By Catrin Nye
BBC Asian Network
Mohammed Patel

Muslim and Sikh groups are challenging a ruling which bans amateur boxers from the ring if they have a beard.
The Amateur Boxing Association of England (ABAE) recently ruled that all fighters had to be clean shaven to allow cuts to the face to be seen.
It came after Mohammed Patel, a 25-year-old bearded Muslim boxer from Bolton, was stopped from competing last January.

At the time, ABAE rules stated only Sikh fighters were exempt, so the Bolton Council of Mosques challenged the ABAE on Mr Patel’s behalf.
Mohammed was actually very upset, he said ‘I was that upset… I went straight out to the takeaway and got myself a big doner kebab’
Inayat Omarji, Bolton Council of Mosques
Inayat Omarji, of Bolton Council of Mosques, is challenging the ban
But the ABAE then ruled all competitors had to be clean shaven, a decision both Muslim and Sikh groups want reversed, particularly as professional fighters have been allowed facial hair for more than 20 years.

Inayat Omarji, Children and Young People’s manager at Bolton Council of Mosques, told BBC Asian Network he is fighting on behalf of Mr Patel, who has been left disheartened by the row.

“Mohammed was actually very upset,” said Mr Omarji.
“He said ‘I was that upset, I trained for it, I did all my diets and everything and when I heard I went straight into the takeaway and got myself a big doner kebab’.

“That is a big thing because when a young lad actually starts boxing, he has to have… mental and physical fitness… he was really, really down.

“It has raised the awareness of different people who have different religious commitments, cultural commitments.

“And in this day and age, they have to accept and work with the different communities.”
‘Petty go’

Dr Indarjit Singh, director of the Network of Sikh Organisations said: “I was astounded that they should make a ruling that is so insensitive, knowing that it will disadvantage at least one religious community.

“It’s such a petty go at the beard. It’s a sport and it has some risks but the hair does not really in any way increase those risks.
“It’s a perverse retrograde step that should be challenged.”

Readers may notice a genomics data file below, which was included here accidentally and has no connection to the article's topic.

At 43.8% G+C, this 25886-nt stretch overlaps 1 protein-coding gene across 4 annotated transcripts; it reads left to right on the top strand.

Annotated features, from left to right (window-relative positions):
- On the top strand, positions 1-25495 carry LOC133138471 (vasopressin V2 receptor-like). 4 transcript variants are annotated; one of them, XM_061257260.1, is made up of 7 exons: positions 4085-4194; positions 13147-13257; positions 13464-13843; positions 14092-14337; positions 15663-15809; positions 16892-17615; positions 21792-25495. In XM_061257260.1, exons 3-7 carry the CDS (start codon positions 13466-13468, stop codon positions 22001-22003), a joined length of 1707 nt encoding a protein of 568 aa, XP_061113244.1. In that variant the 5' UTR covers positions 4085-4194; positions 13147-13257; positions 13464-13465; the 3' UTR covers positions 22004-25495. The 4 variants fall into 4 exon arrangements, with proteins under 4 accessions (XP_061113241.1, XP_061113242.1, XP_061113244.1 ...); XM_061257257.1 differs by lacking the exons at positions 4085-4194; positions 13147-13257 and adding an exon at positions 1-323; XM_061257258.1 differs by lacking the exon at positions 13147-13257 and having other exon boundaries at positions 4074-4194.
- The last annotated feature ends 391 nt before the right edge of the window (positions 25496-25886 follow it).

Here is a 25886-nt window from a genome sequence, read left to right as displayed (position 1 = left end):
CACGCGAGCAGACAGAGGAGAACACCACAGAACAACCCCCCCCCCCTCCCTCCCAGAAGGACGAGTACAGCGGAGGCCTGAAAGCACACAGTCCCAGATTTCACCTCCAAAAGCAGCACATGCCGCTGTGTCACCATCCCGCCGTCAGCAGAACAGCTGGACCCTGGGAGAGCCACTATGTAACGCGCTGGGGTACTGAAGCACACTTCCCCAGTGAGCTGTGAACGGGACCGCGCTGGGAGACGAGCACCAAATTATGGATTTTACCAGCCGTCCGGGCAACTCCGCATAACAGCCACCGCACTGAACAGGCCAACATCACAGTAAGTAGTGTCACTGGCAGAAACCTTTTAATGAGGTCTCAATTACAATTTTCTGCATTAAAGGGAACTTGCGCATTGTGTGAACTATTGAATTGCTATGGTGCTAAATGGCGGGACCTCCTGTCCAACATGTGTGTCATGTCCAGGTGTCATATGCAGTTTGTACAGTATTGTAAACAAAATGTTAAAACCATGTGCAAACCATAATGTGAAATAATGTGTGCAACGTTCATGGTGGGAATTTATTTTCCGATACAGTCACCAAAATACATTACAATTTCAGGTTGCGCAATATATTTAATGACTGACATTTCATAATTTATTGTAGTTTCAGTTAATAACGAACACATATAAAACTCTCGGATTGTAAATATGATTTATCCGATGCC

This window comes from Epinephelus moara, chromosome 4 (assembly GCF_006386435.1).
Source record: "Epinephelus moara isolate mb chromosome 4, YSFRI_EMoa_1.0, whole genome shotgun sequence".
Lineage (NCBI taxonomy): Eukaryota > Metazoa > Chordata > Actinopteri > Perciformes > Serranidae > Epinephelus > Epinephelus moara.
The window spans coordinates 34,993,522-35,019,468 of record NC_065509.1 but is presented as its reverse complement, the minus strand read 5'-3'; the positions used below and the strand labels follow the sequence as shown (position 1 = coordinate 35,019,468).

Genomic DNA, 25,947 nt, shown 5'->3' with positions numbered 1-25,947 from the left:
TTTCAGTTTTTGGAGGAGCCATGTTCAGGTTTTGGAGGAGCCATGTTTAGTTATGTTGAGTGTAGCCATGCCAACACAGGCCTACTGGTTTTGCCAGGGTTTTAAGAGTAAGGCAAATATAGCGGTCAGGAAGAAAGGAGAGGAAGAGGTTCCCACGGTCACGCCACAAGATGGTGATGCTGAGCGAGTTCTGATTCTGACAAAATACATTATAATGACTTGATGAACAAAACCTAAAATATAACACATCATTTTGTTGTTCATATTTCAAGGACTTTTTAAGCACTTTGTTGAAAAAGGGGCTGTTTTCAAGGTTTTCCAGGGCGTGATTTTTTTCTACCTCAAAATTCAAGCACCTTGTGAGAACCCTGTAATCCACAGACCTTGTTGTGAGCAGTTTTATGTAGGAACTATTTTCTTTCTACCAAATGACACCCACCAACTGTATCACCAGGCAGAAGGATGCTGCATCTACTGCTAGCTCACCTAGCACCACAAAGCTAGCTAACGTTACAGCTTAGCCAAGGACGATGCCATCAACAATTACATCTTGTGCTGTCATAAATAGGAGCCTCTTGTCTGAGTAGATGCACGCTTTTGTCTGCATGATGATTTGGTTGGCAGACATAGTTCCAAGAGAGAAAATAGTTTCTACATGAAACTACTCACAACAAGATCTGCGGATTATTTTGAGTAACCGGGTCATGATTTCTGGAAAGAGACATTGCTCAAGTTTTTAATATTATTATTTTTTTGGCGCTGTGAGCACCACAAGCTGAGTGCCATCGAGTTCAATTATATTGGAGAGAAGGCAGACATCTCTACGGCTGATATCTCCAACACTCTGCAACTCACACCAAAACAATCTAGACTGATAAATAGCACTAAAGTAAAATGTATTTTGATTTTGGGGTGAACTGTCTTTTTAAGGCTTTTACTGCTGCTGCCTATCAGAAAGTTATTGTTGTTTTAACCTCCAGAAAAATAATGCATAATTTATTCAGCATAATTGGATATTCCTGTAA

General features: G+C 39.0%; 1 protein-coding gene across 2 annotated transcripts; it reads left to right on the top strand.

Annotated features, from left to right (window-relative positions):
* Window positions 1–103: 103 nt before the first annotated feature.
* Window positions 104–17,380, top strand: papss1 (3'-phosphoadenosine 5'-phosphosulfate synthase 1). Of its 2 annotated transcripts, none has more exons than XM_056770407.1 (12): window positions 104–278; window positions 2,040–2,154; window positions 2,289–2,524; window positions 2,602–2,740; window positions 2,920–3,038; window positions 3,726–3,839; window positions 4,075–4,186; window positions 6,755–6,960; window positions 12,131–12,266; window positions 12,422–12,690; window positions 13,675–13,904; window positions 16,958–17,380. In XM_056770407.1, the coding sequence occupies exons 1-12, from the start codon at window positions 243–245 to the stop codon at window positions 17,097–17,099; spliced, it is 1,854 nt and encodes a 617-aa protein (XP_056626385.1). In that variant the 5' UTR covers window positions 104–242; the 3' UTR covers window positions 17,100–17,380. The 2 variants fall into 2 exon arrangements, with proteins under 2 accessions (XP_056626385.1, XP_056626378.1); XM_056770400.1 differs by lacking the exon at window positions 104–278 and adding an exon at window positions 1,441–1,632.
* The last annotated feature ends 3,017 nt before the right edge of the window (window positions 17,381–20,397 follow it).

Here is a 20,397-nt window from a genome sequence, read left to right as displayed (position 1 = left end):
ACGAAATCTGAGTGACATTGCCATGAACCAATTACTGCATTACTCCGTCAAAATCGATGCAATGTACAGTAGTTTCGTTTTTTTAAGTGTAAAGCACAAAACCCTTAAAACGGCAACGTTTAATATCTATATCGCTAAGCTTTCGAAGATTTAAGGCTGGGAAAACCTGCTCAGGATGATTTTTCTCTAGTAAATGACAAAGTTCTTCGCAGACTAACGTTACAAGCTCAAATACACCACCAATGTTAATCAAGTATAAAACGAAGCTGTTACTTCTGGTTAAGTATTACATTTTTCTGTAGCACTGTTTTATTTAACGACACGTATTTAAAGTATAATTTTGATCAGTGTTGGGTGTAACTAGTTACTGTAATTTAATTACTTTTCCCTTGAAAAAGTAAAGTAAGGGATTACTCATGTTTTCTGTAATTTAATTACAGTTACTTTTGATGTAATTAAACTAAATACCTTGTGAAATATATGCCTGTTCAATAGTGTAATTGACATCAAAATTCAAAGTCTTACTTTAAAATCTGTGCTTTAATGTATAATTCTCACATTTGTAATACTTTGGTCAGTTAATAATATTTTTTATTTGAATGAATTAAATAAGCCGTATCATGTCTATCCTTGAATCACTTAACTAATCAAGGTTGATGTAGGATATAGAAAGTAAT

It has nothing to do with race, only health and safety
Barry Jones, Amateur Boxing Association of England
But the ABAE’s national child protection and equity manager, Barry Jones, said the rule was there to protect boxers.
“The ruling has come from our international governing body – the International Amateur Boxing Association. It has nothing to do with race, only health and safety.

“Our medical commission have deemed that facial hair can cause abrasions to opponents faces… and most importantly doctors say clean shaven athletes allow them to see cuts during the fight.

“Cuts aren’t allowed in amateur, Olympic-style, boxing. We are completely different to the professional circuit.”
Mr Jones conceded the previous ruling, that Sikh boxers were the exception to the rule, had been a mistake.

Lennox Lewis and Shannon Briggs in the ring during their title fight in Atlantic city, 1998
“That was five or six years ago, by a different board at the Boxing Council of England and was an error of judgement in my opinion. They didn’t consider the implications.

“It’s not been a matter of concern before and we have hundreds of Sikhs and Muslims in the sport – that includes of course Amir Khan and Prince Naseem Hamed.

“It’s the way it is, it’s not unusual for a boxer to be told to shave right up until weigh-in time.”but it is a different matter for professional boxers.
Fighters can be asked to trim facial hair if a beard is considered too bushy by the referee, but the British Boxing Board of Control said a complete ban was overturned because of the diversity of religions involved in the sport.

‘Underground’ boxing
At Bolton Lads and Girls Club, Mohammed Patel’s fellow amateur boxers are training as usual.
One boxer, Liam, from Bolton said: “If I wanted to do boxing that much I would shave my beard off and do the boxing.

“It’s nothing about my religion. You’ve got to respect the rules of the game.”
Sheryar, a young Muslim, also from Bolton, said: “We have beards so we can’t fight, that’s not a good reason for it.

“You can’t destroy someone’s career because of his beard.”
The club’s boxing manager Phil Marsh said he was worried that if beards were banned from amateur boxing competitions then young Sikh and Muslim men could get in to unofficial, unregulated boxing circuits.

“There needs to be an outlet for Muslim young men that wear beards in terms of how they box competitively.

“We’ve got so many young people that will want to box competitively and it’s finding that nice route and not driving it underground to any of the unlicensed boxing that’s going on at the minute.”
You can hear more at 1230 and 1800 GMT on theBBC’s Asian Network Reportsor via theBBC iPlayer.

This article is from the BBC News website. © British Broadcasting Corporation, The BBC is not responsible for the content of external internet sites.
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  • boxing fan

    This rule as to be over turned, the Muslim, Sikh and any boxer who wears facial hair cannot surely seek any advantage from having a beard.

    The thinking is that it creates a cushion to the shots and can hide the chin!

    I dont see this as an advantage atall in anyway, a good shot to the chin will have the desired effect beard or not.

    Professionals are allowed to fight with fascial hair and there is no concern about it.

    Amateur boxing must come in line with the same rules, or as said these fighters will be lost to the unlicensed circuit.

    I remember when i had to shave off my goaty beard id grown, before id be allowed to box one night, my trainer had to go to the local petrol station for a razor!

    The amateur boxing association must look at this issue seriously, with common sense and evolvement and the future success of the sport